Truck driver Justin Osborne pulled up to a house in the Dallas suburbs last month and started unloading an oven, a dishwasher and a microwave. His mission: Help J.B. Hunt Transport Services Inc. win the battle for new delivery riches spurred by e-commerce.
Wielding a cordless drill, Osborne hooked up all three appliances in about 45 minutes and sped off for the next home. Meanwhile, across the urban sprawl of North Texas, a colleague navigated a sofa bed down a tight hallway while another driver unpacked and assembled a patio table.
The array of cargo would have been rare just a few years ago, when shoppers typically bought big, bulky goods from local shops and department stores that had their own delivery services. Now that consumers are more comfortable buying appliances, treadmills and outdoor grills online, national trucking companies are plowing investment into winning the business by displacing or buying up local operators.
Last-mile delivery is becoming a booming sector for many trucking companies. (Sergio Flores/Bloomberg News)
J.B. Hunt announced Jan. 8 that it had agreed to pay $100 million for a New Jersey company that delivers large items to consumers, its second purchase in the space in less than two years. Cory 1st Choice Home Delivery has 14 warehouses and uses more than 1,000 independent contractors across the United States.
XPO Logistics has made four acquisitions to build a network of local carriers that it supplies with technology for tracking deliveries in what it calls “white-glove service.” Ryder System Inc. last year spent $120 million to purchase MXD Group, bringing in an additional 109 e-commerce fulfillment facilities plus 72 third-party centers to expand its shipping of bulky items to homes.
“You’ll see more consolidation come along because there’s a lot of interest out there,” said Nick Hobbs, chief of the J.B. Hunt unit that handles big deliveries.
The market for so-called last-mile deliveries amounted to $8.9 billion in 2018, up about 10% from the previous year, said Satish Jindel, founder of SJ Consulting Group.
That’s a much faster growth rate than for regular freight and will continue for several years as young people age, start spending more and buy bigger items, said John Hill, president and chief commercial officer of closely held Pilot Freight Services.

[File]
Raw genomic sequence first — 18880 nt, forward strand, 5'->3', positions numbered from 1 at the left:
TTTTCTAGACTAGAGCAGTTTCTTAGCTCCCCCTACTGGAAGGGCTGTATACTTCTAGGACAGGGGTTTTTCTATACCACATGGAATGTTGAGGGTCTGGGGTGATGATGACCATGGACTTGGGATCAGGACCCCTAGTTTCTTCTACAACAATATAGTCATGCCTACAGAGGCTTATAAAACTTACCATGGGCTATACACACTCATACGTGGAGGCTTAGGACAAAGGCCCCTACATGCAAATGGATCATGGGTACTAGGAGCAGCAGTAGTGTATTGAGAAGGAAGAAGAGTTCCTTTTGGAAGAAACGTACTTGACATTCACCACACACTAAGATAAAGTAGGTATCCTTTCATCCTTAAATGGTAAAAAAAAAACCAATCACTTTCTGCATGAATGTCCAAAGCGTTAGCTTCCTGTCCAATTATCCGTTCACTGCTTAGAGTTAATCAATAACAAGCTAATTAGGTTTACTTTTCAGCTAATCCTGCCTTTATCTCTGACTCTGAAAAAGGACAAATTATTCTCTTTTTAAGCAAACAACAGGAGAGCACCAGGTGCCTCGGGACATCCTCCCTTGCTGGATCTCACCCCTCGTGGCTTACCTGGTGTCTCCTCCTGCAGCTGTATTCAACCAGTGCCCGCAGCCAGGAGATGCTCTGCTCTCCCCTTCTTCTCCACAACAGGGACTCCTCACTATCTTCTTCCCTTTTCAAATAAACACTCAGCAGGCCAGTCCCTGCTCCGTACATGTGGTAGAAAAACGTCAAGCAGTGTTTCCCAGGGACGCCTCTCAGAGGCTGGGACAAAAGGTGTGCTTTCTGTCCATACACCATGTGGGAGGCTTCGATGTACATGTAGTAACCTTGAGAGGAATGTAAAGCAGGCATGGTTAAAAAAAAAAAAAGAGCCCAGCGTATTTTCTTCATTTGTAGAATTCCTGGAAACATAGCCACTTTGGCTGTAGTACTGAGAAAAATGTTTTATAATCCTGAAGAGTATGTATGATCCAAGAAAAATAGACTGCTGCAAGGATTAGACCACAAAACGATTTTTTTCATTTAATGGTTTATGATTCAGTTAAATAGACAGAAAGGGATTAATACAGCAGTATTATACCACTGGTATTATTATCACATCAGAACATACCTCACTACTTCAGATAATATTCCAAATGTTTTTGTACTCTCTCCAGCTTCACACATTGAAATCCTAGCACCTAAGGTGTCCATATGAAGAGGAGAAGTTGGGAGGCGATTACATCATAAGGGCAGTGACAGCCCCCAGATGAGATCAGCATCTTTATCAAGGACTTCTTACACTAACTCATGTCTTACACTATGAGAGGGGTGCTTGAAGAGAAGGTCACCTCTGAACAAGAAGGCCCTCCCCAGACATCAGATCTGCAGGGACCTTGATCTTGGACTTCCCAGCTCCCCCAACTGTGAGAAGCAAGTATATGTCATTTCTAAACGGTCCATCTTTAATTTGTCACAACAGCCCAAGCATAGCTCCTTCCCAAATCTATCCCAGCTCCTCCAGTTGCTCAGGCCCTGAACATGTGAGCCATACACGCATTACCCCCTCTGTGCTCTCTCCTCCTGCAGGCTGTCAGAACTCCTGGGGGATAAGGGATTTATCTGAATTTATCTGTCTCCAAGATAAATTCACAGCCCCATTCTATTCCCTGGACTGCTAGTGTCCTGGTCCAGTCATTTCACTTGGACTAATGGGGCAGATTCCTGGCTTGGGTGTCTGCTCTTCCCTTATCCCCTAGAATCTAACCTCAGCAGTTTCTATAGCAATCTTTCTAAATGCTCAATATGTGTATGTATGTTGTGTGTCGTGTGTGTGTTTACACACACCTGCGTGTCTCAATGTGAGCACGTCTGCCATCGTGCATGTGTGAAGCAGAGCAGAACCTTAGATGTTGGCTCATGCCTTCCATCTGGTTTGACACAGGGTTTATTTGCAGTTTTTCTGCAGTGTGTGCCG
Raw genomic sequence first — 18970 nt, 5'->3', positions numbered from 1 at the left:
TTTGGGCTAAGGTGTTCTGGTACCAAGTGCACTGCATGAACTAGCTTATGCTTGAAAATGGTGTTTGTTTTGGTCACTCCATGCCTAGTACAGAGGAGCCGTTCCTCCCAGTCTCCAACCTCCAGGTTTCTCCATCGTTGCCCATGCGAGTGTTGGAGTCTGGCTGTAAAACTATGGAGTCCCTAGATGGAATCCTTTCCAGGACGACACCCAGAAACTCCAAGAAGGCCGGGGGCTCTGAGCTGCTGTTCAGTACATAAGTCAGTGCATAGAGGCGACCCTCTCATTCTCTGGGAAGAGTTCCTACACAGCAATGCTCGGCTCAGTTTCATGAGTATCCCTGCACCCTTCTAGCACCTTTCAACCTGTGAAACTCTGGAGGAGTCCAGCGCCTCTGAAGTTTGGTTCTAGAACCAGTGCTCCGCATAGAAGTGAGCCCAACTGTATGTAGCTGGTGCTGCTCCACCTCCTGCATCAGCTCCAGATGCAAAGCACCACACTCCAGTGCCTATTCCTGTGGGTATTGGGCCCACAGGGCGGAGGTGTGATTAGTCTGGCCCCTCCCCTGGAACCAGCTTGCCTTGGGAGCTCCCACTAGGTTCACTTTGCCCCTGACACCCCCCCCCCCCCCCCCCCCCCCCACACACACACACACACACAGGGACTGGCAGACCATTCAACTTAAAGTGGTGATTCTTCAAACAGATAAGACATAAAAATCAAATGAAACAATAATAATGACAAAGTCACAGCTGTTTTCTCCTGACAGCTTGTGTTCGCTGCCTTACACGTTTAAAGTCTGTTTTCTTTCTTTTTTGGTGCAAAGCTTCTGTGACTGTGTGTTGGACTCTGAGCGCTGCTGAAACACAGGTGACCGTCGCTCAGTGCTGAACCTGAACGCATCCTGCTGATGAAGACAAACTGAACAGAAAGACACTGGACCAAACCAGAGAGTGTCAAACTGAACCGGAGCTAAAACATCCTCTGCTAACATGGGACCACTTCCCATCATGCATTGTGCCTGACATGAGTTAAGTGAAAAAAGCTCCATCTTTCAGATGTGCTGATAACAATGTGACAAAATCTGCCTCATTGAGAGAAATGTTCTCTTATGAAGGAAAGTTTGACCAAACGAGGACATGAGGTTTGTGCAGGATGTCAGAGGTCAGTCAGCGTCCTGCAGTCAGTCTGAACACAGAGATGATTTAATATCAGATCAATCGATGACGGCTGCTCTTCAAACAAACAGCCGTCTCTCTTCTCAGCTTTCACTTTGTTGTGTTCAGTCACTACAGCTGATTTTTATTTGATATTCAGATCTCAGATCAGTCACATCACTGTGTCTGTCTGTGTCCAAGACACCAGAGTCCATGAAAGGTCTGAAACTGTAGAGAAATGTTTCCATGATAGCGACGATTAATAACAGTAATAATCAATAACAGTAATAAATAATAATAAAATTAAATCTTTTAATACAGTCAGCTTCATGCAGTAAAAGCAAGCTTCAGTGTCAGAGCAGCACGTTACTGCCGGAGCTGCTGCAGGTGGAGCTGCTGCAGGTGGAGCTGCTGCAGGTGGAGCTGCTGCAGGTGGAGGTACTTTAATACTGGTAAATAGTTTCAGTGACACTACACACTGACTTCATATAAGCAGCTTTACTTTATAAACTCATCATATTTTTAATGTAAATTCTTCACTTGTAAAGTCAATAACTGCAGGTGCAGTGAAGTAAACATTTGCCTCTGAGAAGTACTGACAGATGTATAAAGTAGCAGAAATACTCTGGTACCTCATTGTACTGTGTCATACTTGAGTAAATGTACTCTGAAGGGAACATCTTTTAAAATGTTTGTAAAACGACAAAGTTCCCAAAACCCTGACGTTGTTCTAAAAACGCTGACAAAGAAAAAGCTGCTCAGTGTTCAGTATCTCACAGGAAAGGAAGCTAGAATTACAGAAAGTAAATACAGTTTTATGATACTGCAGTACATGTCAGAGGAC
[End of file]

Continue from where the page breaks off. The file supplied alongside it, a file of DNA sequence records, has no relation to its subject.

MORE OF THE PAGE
“Millennials buy everything online,” Hill said. “They’re very comfortable making those purchases sight unseen.” Pilot has been expanding its national network, including through the July purchase of a heavy-goods delivery company in the Minneapolis area.
The growth is driven by national online merchants, who crave the same uniform service, pricing and tracking options that customers expect with small packages. FedEx Corp. and UPS Inc., however, would just as soon avoid big items that don’t fit into their small-parcel networks.
BBQGuys.com is an example of one such merchant. The Baton Rouge, La.-based retailer of outdoor kitchen equipment and patio furniture has just a single showroom. But the company ships all over the country and derives more than 70% of its $115 million in annual sales from large items. BBQGuys has tried to offer delivery with installation but has been hampered by inconsistent pricing and uneven service from the various carriers it hired.
Luke Sharett/Bloomberg News
“We know there’s a demand for it,” Vice President Corey Tisdale said. “We’ve been limited by the networks that we found, being able to have the same consistency in terms of delivery experience across the U.S.”
That’s created opportunities for companies such as J.B. Hunt. “Each consumer wants something different, and each retailer wants something different,” Hobbs said. “So we have to be very agile in how we put together a good solution.”
The Lowell, Ark.-based company uses third-party contractors as well as its own drivers. Having truckers on the payroll allows J.B. Hunt to train them for deliveries of specialized items, such as appliances that need to be hooked up in the home, Hobbs said.
At Ryder, the aim is to provide consistent nationwide coverage through vetted partners while driving down delivery costs with high volume, said Patrick Coughlin, who heads last-mile delivery service at the Miami-based company. Its technology allows consumers to pick delivery times, track shipments and hold live chats if problems arise — capabilities that aren’t available with small, independent truckers.
John Sommers II for TT
“You have clients coming to us, asking us for help because they’re dealing with the mom-and-pops and they’re worried about their bandwidth and scalability,” Coughlin said.
Online shopping allowed Jamie Biedenharn to order a sofa-bed from a small shop in Pensacola, Fla., to furnish her home in Haslet, Texas. J.B. Hunt deliverymen rolled out a long mat in her house and put blue booties over their shoes to keep from tracking in mud before struggling to get the heavy piece down a narrow hallway.
“It’s been an excellent experience,” said Biedenharn, who furnished her Florida beach condo with the help of the Pensacola shopkeeper. “I’m a faithful purchaser. If I like doing business with someone, I will continue to do so,” Biedenharn said. “The white-glove service has allowed me to do business with her.”